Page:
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Series

Criminal Procedure

Pace University

Witnesses

Publication Year

Articles 1 - 3 of 3

Full-Text Articles in Law

Witness Coaching By Prosecutors, Bennett L. Gershman Jan 2002

Witness Coaching By Prosecutors, Bennett L. Gershman

Pace Law Faculty Publications

Given its controversial nature, one would expect the practice and ethics of witness coaching to have attracted close scrutiny by courts and commentators. Interestingly, however, the subject has received relatively modest attention. A handful of judicial and ethics opinions have discussed superficially the subject of witness preparation and coaching. Practitioner manuals typically offer general guidance on how to prepare witnesses, and occasionally address tactical and ethical issues involved in coaching. Scholarly commentary has examined the ethical limits of witness preparation, particularly by differentiating acceptable techniques from improper techniques, which promote false or misleading testimony. In addition, popular culture occasionally has ...


Child Witnesses And Procedural Fairness, Bennett L. Gershman Jan 2001

Child Witnesses And Procedural Fairness, Bennett L. Gershman

Pace Law Faculty Publications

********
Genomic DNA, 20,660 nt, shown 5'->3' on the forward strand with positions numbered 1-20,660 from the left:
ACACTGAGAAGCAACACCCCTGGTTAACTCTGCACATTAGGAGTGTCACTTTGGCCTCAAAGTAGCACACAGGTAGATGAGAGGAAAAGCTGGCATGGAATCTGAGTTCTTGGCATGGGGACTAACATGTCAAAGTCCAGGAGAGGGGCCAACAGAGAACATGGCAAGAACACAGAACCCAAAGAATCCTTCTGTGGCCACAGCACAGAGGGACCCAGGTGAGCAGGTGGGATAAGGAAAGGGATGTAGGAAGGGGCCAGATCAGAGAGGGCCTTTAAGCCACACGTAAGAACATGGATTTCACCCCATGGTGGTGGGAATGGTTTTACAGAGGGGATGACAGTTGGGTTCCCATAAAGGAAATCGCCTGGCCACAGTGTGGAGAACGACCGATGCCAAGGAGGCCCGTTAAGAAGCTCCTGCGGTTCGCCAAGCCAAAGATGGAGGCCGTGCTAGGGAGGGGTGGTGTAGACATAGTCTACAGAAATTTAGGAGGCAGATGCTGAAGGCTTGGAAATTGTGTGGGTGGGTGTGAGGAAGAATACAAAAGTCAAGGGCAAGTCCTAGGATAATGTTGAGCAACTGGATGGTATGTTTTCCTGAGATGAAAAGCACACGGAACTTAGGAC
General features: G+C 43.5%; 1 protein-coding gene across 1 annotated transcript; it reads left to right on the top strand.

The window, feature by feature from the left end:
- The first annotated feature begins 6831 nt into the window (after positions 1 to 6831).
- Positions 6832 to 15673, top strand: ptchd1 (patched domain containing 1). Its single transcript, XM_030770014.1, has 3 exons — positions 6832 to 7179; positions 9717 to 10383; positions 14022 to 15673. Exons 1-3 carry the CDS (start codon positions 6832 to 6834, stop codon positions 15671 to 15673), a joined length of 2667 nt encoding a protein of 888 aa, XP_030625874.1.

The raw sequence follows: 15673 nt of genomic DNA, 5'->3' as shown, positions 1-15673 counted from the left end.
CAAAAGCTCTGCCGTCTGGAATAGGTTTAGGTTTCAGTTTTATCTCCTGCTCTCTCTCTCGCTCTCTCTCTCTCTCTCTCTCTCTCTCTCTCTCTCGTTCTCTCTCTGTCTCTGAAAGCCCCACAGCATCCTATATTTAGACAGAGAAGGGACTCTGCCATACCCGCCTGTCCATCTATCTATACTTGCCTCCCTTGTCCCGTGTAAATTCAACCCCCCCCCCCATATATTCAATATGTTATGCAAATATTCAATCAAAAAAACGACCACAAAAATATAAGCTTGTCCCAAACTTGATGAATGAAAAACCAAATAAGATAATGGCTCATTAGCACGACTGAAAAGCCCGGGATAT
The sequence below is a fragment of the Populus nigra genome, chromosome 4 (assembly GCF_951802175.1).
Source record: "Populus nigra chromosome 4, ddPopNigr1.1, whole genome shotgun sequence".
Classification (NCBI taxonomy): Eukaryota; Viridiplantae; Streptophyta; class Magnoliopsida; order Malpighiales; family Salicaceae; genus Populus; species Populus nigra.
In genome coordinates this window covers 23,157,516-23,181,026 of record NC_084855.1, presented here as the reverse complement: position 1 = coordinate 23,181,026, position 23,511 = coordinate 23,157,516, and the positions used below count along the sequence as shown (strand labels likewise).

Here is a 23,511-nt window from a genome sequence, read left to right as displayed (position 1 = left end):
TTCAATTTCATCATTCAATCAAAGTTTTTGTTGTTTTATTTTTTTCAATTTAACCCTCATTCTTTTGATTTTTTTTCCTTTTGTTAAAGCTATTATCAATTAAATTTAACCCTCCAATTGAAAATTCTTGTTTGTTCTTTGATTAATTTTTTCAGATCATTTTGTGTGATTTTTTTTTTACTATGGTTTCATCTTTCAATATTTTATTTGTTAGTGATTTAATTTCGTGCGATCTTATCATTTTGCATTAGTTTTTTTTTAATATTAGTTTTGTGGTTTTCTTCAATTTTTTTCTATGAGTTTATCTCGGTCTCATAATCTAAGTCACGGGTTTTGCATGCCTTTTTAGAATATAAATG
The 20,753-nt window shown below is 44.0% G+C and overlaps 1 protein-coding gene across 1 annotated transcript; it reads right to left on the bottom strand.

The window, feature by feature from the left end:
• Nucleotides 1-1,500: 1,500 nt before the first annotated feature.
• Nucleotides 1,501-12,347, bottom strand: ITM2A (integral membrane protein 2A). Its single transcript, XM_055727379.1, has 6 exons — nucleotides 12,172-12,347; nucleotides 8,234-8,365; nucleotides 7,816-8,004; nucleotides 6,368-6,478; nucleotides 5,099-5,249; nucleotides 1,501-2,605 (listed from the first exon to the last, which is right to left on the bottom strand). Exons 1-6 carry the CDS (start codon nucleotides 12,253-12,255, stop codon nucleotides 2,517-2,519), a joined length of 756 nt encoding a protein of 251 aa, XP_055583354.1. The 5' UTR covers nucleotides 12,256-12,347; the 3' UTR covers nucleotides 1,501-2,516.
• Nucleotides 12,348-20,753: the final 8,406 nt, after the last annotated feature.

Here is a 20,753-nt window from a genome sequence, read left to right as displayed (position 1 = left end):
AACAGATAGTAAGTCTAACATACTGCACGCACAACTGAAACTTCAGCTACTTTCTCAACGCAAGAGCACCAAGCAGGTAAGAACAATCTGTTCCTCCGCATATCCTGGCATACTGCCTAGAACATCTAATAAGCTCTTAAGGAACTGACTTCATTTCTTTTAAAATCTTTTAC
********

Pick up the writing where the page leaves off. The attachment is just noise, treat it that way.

Professor Gershman's Article notes that courts and lawmakers have changed procedural and evidentiary rules to protect child witnesses in child sexual abuse cases. Gershman discusses how courts apply the changed rules with careful scrutiny in an effort to ensure that the interests of the child witness and the accused defendant are appropriately balanced.


The Prosecutor's Obligation To Grant Defense Witness Immunity, Bennett L. Gershman Jan 1988

The Prosecutor's Obligation To Grant Defense Witness Immunity, Bennett L. Gershman

Pace Law Faculty Publications

The author enumerates the three most common situations in which the courts have required the prosecutor to offer immunity to defense witnesses: (1) to safeguard the defendant's right to essential exculpatory testimony; (2) where the use of the prosecutor's powers to grant immunity causes such distortion in the fact-finding process as to require granting immunity to defense witnesses; and (3) where immunity is required to remedy prosecutory misconduct such as the intimidation of witnesses. The use of the "missing witness" instruction to avoid reaching the constitutional issue is also discussed.